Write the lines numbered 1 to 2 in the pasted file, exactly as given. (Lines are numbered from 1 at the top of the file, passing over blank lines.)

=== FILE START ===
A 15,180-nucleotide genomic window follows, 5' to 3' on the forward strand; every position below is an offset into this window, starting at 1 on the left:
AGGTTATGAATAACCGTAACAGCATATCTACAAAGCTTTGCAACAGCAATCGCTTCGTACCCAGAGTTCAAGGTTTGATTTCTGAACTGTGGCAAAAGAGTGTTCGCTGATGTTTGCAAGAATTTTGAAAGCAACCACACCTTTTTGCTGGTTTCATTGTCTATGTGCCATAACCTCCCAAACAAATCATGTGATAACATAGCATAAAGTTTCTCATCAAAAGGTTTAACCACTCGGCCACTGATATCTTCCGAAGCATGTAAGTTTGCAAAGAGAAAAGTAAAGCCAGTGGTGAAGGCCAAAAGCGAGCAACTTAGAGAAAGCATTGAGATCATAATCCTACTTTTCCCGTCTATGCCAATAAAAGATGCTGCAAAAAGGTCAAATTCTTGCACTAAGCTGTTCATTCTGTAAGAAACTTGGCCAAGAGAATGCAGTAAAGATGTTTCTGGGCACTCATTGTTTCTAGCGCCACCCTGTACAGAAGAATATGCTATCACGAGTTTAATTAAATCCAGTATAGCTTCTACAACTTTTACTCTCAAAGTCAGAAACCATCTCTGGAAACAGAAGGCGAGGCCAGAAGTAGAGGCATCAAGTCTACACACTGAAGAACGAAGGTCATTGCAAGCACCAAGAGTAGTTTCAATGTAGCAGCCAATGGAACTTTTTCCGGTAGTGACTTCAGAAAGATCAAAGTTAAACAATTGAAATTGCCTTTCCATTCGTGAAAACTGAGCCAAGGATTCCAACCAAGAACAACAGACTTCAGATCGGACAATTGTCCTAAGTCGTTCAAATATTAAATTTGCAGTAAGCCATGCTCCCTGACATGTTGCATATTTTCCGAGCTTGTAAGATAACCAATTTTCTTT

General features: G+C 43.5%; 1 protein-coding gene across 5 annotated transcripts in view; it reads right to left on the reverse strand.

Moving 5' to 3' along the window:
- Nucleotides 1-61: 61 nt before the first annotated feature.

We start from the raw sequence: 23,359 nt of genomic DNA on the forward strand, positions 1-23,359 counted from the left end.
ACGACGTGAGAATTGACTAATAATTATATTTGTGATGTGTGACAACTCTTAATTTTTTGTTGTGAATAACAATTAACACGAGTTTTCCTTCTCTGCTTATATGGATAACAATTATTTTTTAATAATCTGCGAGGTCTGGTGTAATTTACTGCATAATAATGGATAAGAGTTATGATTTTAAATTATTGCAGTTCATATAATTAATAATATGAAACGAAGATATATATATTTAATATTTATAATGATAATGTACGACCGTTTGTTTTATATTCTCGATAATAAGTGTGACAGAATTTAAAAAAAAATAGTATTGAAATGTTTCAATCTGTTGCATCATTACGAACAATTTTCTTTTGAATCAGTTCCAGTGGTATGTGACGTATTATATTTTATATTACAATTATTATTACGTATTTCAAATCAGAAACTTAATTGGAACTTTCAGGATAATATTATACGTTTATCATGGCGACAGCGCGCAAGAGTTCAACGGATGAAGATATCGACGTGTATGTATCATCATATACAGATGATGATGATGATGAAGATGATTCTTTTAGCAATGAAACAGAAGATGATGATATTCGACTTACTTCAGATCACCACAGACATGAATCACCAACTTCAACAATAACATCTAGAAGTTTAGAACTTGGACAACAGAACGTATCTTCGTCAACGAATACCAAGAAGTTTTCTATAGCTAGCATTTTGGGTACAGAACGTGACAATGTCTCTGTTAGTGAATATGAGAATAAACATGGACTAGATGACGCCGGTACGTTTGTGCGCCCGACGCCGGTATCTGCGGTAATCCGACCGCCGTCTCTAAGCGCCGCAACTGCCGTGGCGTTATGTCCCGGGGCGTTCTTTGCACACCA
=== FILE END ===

A 15,180-nucleotide genomic window follows, 5' to 3' on the forward strand; every position below is an offset into this window, starting at 1 on the left:
AGGTTATGAATAACCGTAACAGCATATCTACAAAGCTTTGCAACAGCAATCGCTTCGTACCCAGAGTTCAAGGTTTGATTTCTGAACTGTGGCAAAAGAGTGTTCGCTGATGTTTGCAAGAATTTTGAAAGCAACCACACCTTTTTGCTGGTTTCATTGTCTATGTGCCATAACCTCCCAAACAAATCATGTGATAACATAGCATAAAGTTTCTCATCAAAAGGTTTAACCACTCGGCCACTGATATCTTCCGAAGCATGTAAGTTTGCAAAGAGAAAAGTAAAGCCAGTGGTGAAGGCCAAAAGCGAGCAACTTAGAGAAAGCATTGAGATCATAATCCTACTTTTCCCGTCTATGCCAATAAAAGATGCTGCAAAAAGGTCAAATTCTTGCACTAAGCTGTTCATTCTGTAAGAAACTTGGCCAAGAGAATGCAGTAAAGATGTTTCTGGGCACTCATTGTTTCTAGCGCCACCCTGTACAGAAGAATATGCTATCACGAGTTTAATTAAATCCAGTATAGCTTCTACAACTTTTACTCTCAAAGTCAGAAACCATCTCTGGAAACAGAAGGCGAGGCCAGAAGTAGAGGCATCAAGTCTACACACTGAAGAACGAAGGTCATTGCAAGCACCAAGAGTAGTTTCAATGTAGCAGCCAATGGAACTTTTTCCGGTAGTGACTTCAGAAAGATCAAAGTTAAACAATTGAAATTGCCTTTCCATTCGTGAAAACTGAGCCAAGGATTCCAACCAAGAACAACAGACTTCAGATCGGACAATTGTCCTAAGTCGTTCAAATATTAAATTTGCAGTAAGCCATGCTCCCTGACATGTTGCATATTTTCCGAGCTTGTAAGATAACCAATTTTCTTT